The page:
Veronica Cale, though cynical and nihilistic as befits a jaded billionaire CEO, is very much a caring mother, and her opening dialogue at the start of the issue shows that before she begins her day of meetings with senators, she takes the time to talk with her daughter at school. She and Adrianna have a very deep friendship, with Adrianna taking the risk of using the Cyberwalker system so that Veronica will still be around to care for her daughter in the event that things go wrong. When they are confronted by the gods who have stolen Izzy, though they do not know that they are gods just yet, their immediate reaction is not to cower or beg or dismiss what is happening, but to immediately attack. Adrianna appears to just be a research scientist, but as Veronica grabs them by the throat Adrianna has raised her own briefcase to smack them herself.
Even the gods look surprised.
The actual confrontation with Wonder Woman is a tragedy no matter which way you look at it. The situation is spurred by Deimos and Phobos agitating the Chimera that had been mentioned earlier in the story, and which is now being kept at the National Zoo. They toss a hapless zoo worker into its pit as bait, and true to form Wonder Woman shows up to save him.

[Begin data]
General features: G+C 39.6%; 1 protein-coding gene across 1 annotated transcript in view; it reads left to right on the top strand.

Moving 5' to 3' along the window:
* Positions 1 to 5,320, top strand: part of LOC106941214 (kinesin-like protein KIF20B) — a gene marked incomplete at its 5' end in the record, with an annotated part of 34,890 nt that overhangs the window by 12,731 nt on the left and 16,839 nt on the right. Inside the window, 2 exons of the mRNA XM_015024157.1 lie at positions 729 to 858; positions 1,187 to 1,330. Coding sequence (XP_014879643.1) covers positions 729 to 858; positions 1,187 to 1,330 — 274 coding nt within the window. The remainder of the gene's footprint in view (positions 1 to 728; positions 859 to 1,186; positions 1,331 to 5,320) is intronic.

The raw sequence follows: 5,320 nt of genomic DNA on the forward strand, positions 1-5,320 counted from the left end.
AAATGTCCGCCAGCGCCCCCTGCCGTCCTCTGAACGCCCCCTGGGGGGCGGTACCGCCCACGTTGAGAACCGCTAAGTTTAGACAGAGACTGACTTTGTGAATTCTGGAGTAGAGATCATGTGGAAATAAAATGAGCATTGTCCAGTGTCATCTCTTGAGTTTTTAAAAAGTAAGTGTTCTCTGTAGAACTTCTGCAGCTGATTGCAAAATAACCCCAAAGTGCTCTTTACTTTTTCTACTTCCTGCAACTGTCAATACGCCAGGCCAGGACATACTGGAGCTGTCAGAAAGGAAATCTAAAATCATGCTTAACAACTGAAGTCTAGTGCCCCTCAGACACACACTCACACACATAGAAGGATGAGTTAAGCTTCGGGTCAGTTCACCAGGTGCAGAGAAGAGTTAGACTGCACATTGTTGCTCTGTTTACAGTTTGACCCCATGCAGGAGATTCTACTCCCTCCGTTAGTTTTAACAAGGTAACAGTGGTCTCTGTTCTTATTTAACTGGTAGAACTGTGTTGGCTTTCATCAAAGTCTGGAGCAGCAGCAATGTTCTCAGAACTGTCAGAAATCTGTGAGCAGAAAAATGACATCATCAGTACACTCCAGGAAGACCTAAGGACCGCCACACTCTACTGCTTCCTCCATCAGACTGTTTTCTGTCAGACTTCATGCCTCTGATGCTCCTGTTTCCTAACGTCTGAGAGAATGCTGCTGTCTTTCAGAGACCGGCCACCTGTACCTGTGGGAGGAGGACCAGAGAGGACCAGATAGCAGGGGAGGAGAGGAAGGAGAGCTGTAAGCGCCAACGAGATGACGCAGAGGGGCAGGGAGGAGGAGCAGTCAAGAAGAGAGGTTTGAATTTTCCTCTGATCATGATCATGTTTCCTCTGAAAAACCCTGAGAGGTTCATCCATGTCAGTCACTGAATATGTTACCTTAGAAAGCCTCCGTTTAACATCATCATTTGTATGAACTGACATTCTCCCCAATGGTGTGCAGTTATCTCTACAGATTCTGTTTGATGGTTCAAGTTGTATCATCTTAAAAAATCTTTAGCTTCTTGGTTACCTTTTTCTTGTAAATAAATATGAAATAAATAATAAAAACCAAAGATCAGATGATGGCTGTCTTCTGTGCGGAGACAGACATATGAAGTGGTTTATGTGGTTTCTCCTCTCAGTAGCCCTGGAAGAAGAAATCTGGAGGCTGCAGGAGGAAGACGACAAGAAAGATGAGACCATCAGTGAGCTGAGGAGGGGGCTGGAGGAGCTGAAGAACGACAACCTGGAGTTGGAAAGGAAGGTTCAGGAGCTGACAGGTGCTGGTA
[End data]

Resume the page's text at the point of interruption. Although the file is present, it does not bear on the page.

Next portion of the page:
I love the topmost panel of her save, as she blocks the fire with her crossed bracers, because this is a standard Wonder Woman depiction in a non-standard situation. Normally she is shown blocking bullets or straight-line magic, but since the bracers themselves are magic there is no reason they could not likewise stop area attacks like a plume of fire. Under the rules of normal physics it does not make sense, but under the rules of a comic book and the magic of Olympus, it is a logical extension of what they have already been shown to do. The second panel, though, is where Wonder Woman is Wonder Woman: She talks to the Chimera. She does not just start punching it, she tries to get it to stand down peaceably and figure out what is happening.
Even after Adrianna has attacked Wonder Woman with the Cyber platform and the Chimera turns against her, clearly having realized something about how it is being manipulated, Wonder Woman still tries to get the Chimera to halt its attack. Maybe it is that their mind-connection has shown her that Adrianna is being forced into this situation, or maybe it is is just her innate pure goodness, but either way, Wonder Woman still pleads for the life of her own attacker. Because that is the essence of who she is: She does not want to beat anybody, she wants to create a situation where nobody needs to be beaten at all.
This issue, unlike the “The Truth” arc, manages to keep Wonder Woman as an integral part of the events even though she is not the main character of this specific story. It expands on the characterization and motivation of Veronica Cale and Dr. Cyber, and lays the groundwork for the upcoming collision between the characters in the present timeframe. All in all, it captures the feel and integrity of a Wonder Woman story.
Images courtesy of DC Comics.
Wonder Woman #16
Writer: Greg Rucka
Pencils: Bilquis Evely
Colorist: Romulo Fajardo, Jr.
Cover: Evely & Fajardo, Jr.